Eurostar and Dover prepare for new EU fingerprint travel rules

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Queueing at busy times is already an issue for space-constrained Dover.

The port’s chief executive Doug Bannister told the BBC its plans aimed to “minimise dwell times, queues and of course congestion out on the road network and throughout the town”.

When EES kicks in, coaches – which carry dozens of passengers – will go to the Western docks, away from the main check-in areas. Coach halls will be built there, with new kiosks to register details.

Mr Bannister said passengers will then “proceed through the border in the Western docks, re-board their coach, the coach will get sealed, and it will come down here to the ferry terminal. As long as the seal’s intact the coach will proceed directly around to check-in.”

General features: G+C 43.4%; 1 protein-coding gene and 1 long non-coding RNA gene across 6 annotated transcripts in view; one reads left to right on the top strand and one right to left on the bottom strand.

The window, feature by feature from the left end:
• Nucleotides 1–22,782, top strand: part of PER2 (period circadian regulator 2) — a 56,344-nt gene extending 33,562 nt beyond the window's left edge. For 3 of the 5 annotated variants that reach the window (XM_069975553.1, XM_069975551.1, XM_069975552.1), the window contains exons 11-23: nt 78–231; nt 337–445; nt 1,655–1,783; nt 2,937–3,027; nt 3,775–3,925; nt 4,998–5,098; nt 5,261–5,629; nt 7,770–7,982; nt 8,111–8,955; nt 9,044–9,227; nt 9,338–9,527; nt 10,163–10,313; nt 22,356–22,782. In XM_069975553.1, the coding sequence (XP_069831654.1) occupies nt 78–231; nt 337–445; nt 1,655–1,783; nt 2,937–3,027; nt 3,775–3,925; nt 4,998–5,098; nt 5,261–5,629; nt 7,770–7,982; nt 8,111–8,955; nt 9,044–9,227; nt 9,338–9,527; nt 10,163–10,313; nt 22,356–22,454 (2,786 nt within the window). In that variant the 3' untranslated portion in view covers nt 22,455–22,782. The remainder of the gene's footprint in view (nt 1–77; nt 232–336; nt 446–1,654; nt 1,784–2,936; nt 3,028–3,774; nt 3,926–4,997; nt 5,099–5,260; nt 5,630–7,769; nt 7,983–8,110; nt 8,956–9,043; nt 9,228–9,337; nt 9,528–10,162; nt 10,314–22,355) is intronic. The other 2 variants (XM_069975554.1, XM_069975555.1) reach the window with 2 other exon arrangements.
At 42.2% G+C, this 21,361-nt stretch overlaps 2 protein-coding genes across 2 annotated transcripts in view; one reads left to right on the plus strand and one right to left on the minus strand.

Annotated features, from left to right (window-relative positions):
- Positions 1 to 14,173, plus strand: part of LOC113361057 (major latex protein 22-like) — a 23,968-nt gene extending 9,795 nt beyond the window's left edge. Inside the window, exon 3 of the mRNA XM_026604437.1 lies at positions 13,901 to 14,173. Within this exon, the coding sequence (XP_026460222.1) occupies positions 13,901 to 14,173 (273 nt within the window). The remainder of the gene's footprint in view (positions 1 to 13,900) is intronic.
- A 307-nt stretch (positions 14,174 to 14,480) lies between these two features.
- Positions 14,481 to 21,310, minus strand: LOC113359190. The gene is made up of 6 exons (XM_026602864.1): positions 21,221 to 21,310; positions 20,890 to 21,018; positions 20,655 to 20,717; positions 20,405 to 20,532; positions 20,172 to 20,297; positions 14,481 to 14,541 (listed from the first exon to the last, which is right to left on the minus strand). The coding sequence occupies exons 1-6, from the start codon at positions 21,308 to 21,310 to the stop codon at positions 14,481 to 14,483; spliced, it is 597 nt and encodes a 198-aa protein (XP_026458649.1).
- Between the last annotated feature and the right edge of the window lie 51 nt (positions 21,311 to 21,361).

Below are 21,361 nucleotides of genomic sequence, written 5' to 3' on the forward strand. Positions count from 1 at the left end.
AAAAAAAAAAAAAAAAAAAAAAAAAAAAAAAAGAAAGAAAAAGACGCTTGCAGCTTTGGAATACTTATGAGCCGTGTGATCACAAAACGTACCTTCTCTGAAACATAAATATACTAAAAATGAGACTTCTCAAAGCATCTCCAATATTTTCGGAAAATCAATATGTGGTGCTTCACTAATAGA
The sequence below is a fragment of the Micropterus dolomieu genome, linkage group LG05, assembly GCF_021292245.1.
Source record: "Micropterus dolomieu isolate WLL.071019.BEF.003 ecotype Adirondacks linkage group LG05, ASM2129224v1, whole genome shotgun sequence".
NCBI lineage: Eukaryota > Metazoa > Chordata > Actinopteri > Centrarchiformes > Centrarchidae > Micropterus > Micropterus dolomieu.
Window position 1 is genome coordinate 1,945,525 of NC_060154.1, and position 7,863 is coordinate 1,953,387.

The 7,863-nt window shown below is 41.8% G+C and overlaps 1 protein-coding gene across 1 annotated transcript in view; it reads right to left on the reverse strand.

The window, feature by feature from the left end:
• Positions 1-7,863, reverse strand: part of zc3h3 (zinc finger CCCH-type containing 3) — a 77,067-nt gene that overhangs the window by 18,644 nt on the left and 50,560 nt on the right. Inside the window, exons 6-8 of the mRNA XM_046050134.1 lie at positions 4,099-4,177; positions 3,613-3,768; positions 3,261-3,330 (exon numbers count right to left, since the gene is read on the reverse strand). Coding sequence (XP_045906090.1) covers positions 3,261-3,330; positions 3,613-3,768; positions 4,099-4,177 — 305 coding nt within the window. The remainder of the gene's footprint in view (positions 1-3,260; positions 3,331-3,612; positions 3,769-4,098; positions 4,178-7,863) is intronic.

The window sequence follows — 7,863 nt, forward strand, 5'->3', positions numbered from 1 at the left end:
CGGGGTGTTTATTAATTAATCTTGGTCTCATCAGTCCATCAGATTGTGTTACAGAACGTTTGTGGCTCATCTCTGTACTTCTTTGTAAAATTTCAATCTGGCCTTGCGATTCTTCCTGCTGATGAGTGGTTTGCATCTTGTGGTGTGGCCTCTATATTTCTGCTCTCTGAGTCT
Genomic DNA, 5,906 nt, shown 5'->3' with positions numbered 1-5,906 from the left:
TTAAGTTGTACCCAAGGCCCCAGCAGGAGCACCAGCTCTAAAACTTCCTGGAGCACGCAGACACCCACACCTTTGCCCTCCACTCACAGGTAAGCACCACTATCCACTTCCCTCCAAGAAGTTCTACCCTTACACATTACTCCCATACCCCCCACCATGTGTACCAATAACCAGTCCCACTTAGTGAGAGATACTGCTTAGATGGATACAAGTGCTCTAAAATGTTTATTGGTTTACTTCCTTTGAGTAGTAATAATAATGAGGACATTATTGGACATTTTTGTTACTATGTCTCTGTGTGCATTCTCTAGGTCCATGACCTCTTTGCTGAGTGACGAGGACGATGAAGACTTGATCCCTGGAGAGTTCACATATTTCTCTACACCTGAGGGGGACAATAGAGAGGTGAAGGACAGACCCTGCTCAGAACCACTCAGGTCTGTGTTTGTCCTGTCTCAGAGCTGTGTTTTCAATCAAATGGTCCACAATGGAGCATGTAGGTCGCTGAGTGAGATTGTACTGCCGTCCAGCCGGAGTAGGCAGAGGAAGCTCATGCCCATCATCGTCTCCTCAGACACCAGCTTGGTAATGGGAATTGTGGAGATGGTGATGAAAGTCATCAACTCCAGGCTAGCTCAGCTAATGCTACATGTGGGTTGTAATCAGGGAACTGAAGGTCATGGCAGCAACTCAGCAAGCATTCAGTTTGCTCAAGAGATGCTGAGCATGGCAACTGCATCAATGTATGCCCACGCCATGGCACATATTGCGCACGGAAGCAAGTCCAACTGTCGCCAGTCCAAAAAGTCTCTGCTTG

There will be a different process for cars and other vehicles. To start with, they will file into the usual lanes upon arrival at the port.

The port boss said they will be “met by one of our agents with a tablet” and asked for their details. A canopy will be put up over the lanes for weather protection.

The time it takes to go through border controls is likely to rise from 45 to 90 seconds to a couple of minutes or more per person when registering for EES.

By summer next year, the hope is to relocate that car processing to the Western docks too. This relies on an old dock being filled in to create more land.

The port plans to create more holding space around the port by September 2027.

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